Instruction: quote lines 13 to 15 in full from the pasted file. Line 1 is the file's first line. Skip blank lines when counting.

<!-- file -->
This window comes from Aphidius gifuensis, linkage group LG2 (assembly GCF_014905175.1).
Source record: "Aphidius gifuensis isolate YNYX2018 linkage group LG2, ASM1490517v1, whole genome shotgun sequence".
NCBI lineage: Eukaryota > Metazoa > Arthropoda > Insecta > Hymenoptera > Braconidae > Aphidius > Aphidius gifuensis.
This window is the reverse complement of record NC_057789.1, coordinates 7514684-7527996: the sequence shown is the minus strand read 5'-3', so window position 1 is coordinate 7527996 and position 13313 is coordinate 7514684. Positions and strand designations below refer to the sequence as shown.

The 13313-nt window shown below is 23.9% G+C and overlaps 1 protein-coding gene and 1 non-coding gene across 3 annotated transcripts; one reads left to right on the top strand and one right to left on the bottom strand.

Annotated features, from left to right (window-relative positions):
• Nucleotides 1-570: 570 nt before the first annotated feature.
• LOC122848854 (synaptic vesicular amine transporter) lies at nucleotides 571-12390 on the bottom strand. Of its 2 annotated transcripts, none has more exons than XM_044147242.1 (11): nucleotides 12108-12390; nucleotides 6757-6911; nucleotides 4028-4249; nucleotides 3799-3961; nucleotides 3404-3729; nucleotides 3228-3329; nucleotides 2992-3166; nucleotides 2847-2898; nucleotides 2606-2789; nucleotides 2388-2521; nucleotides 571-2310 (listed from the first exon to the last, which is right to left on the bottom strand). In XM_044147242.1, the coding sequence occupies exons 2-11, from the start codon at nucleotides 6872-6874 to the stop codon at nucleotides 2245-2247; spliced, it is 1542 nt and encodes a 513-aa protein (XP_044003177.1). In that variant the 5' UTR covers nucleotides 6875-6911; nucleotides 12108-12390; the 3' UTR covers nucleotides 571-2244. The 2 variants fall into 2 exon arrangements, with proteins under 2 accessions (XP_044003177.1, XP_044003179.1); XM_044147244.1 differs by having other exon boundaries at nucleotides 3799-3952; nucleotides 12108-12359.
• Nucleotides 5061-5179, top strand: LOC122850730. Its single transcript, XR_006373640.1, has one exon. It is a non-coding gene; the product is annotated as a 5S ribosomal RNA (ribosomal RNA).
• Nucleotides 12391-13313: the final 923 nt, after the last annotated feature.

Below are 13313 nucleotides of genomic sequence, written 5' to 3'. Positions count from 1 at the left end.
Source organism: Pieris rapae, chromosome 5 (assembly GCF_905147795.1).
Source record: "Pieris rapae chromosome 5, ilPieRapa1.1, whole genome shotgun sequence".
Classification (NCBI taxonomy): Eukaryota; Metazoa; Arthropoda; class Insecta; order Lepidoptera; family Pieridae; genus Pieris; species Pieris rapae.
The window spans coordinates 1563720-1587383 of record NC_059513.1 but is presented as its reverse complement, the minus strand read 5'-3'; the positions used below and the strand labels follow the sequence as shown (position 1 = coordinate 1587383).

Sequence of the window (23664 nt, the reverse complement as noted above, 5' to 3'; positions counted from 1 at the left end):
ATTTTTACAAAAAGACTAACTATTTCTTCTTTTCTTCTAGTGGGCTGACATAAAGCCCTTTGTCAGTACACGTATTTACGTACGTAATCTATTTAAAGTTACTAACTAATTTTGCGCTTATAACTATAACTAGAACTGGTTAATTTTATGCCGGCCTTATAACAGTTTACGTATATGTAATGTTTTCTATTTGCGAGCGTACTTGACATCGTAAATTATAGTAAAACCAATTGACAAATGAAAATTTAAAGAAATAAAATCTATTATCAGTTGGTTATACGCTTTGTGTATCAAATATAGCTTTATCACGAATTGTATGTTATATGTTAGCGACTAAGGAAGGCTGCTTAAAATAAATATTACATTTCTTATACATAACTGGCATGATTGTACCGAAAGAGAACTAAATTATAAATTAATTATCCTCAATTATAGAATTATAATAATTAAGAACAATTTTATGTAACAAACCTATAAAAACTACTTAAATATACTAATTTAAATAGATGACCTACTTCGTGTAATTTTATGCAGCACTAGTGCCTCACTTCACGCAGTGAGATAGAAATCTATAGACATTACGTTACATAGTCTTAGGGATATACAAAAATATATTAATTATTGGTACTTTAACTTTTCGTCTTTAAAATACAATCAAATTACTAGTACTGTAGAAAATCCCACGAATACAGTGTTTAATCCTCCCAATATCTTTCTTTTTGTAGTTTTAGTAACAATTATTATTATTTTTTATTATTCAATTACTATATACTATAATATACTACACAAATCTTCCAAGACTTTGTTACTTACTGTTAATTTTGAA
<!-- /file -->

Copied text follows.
Source record: "Pieris rapae chromosome 5, ilPieRapa1.1, whole genome shotgun sequence".
Classification (NCBI taxonomy): Eukaryota; Metazoa; Arthropoda; class Insecta; order Lepidoptera; family Pieridae; genus Pieris; species Pieris rapae.
The window spans coordinates 1563720-1587383 of record NC_059513.1 but is presented as its reverse complement, the minus strand read 5'-3'; the positions used below and the strand labels follow the sequence as shown (position 1 = coordinate 1587383).